Have the same group caught the anti-socialist virus? Do they dislike the leaders Labor promotes? There is some truth in that but then the conservative leaders don’t stack up so well either. Is it a choice suggesting that it’s better to stick with the devil you know than the one you don’t?

At the last election not even the government thought it could win. but win they did. Labor couldn’t be accused of not putting forward progressive (perhaps too many) ideas and sound policies. They had an ambitious set of reforms. What they lacked was a popular leader and positive salesmanship but instead all the big-ticket items were complicated and difficult to sell.

They will, one day, have to be fixed or they will sink the economy: Franking credits, negative gearing, top-bracket tax, climate change.

We have a government supported by Australia’s biggest and most biased media outlet. So much so that more than 500,000 people have signed Kevin Rudd’s record-breaking petition to get a Royal Commission into the bias and power of Rupert Murdoch’s media empire in Australia. With the help of Turnbull’s recent outburst on QandA at least a Senate inquiry has been secured. They might even talk about that $40 million Murdoch asked for… and got.

The Coalition has had a long-term problem with women. Last week the ABC Four Corners programme revealed some very bad behaviour by Ministers Alan Tudge and Christian Porter. Another example of these damaging affairs has been the behaviour of hillbilly Barnaby Joyce.

All have one thing in common. They all like to lecture us on how we should behave. Barnaby was doing it again on QandA last Monday night.

On that subject let’s look at the incident where the Prime Minister interrupted the Minister for Families and Social Services Anne Ruston.

She was asked if the political culture for women had improved. Before she could say “Hiawatha” the Prime Minister jumped in to answer the question.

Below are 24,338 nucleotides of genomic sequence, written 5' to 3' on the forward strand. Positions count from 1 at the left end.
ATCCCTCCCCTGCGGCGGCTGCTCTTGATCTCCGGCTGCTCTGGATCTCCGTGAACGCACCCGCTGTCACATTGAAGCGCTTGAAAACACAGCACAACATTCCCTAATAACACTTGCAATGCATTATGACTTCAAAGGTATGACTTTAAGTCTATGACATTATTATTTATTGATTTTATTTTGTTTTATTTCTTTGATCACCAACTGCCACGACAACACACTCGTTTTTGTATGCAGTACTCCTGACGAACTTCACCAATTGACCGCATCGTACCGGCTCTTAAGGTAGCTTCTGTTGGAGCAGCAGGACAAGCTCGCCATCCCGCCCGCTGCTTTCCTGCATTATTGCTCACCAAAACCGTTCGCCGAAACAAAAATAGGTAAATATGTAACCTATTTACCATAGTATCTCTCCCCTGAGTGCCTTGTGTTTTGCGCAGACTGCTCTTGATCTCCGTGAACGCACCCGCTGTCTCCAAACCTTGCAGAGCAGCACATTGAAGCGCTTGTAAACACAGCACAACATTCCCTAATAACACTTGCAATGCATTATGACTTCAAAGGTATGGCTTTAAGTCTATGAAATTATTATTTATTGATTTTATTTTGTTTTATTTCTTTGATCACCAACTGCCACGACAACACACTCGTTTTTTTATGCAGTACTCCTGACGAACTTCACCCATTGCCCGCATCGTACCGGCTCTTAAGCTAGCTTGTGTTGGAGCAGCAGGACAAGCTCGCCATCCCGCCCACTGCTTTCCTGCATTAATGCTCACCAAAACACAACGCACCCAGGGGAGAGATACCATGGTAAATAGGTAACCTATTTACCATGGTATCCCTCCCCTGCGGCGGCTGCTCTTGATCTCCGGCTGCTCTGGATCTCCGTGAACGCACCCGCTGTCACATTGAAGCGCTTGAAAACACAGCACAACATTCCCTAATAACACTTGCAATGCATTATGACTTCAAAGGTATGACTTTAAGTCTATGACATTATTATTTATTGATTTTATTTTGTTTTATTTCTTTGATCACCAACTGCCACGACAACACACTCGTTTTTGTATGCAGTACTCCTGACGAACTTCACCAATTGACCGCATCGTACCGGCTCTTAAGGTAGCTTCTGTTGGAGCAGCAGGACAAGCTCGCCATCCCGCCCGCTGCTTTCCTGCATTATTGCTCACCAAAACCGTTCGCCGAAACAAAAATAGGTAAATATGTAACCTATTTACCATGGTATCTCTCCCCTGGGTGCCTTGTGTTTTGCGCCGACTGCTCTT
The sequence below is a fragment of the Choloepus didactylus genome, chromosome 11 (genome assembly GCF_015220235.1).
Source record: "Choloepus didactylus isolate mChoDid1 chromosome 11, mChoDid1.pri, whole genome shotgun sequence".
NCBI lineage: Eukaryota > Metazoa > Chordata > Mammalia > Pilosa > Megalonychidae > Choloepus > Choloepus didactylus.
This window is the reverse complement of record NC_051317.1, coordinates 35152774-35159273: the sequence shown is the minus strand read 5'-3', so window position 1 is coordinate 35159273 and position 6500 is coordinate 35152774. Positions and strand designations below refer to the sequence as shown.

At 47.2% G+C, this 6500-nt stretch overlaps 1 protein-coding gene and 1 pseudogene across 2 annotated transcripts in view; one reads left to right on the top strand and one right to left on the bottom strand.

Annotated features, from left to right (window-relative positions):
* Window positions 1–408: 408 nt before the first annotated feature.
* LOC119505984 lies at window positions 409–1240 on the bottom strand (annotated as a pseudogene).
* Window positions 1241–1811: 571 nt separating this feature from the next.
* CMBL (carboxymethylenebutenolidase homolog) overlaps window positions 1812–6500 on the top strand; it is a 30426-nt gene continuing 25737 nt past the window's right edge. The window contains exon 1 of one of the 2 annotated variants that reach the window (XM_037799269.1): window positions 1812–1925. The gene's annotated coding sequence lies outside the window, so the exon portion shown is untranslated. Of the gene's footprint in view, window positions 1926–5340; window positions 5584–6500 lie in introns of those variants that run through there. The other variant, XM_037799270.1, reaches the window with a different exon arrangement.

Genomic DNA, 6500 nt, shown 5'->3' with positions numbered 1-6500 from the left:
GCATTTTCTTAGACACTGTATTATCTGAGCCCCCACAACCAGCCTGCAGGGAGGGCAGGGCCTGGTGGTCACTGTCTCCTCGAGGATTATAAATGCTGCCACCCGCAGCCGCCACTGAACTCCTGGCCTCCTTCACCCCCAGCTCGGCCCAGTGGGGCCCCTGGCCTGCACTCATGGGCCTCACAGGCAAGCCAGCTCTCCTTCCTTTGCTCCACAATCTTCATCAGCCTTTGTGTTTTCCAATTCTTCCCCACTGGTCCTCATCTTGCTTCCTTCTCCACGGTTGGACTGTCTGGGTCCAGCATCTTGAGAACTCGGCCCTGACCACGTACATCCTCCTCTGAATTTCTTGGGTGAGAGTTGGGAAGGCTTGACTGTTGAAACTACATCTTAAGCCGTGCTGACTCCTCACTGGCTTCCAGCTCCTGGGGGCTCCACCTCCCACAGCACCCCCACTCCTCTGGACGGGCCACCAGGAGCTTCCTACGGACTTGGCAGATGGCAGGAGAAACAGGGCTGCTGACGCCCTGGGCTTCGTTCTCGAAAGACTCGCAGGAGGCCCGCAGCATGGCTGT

And it happened in the middle of the accusations of sexual misconduct by Porter and Tudge.

From a cultural point of view the Senate’s decision not to allow the Aboriginal flag to be flown alongside the Australian flag had the “know your place” sarcasm about it. So literally male, white and middle-aged. It tells our First Nation People all they need to know. A voice for our First Nations People seems further away.

Anyhow, let’s move on. A short time ago I wrote these words: “The worse they govern the more popular they become.” The recent post-budget Newspoll confirms it to be so.

Not joking. This is absolutely true. Nothing seems to put a dent in the government’s popularity or that of Morrison’s. Years of deplorable governance has made no difference.

Here is another example: Porter is also charged with putting together an Integrity Commission that will do them no harm, such is the list of scandals they are involved in. Really, you wouldn’t trust him to shuffle a pack of cards. Porter’s plan will help cover up corruption, not expose it,” wrote Geoffrey Watson in The SMH.

Another of course is the handling of our aged care sector and the failure of Morrison to respond to the many reports. The deaths of many can be directly blamed on this inaction together with the suicides from Robodebt. Possibly the worst example of maladministration in Australian political history.

The government has agreed to a $1.2 billion pay-out to nearly half a million Australians affected by the controversial Robodebt scheme. A record for class actions and a disgrace of governance.

The election of Joe Biden with a major pro-climate policy will place a lot of pressure on Morrison to improve his government’s climate policy and abandon the use of controversial Kyoto ‘carryover credits’ or risk damage to Australia’s reputation worldwide. He seems to laugh it off.

I think without doubt l have proven my point. We cannot allow this government and this Prime Minister to take us any further into this world of self-indulgence where nothing matters but the state of the economy. I will therefore continue to reveal the failings of this most incompetent mob of thoughtless managers.

Repetition be buggered.

My thought for the day

Change sometimes disregards opinion and becomes a phenomenon of its own making. With Its own inevitability.

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15 comments

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  1. Consume Less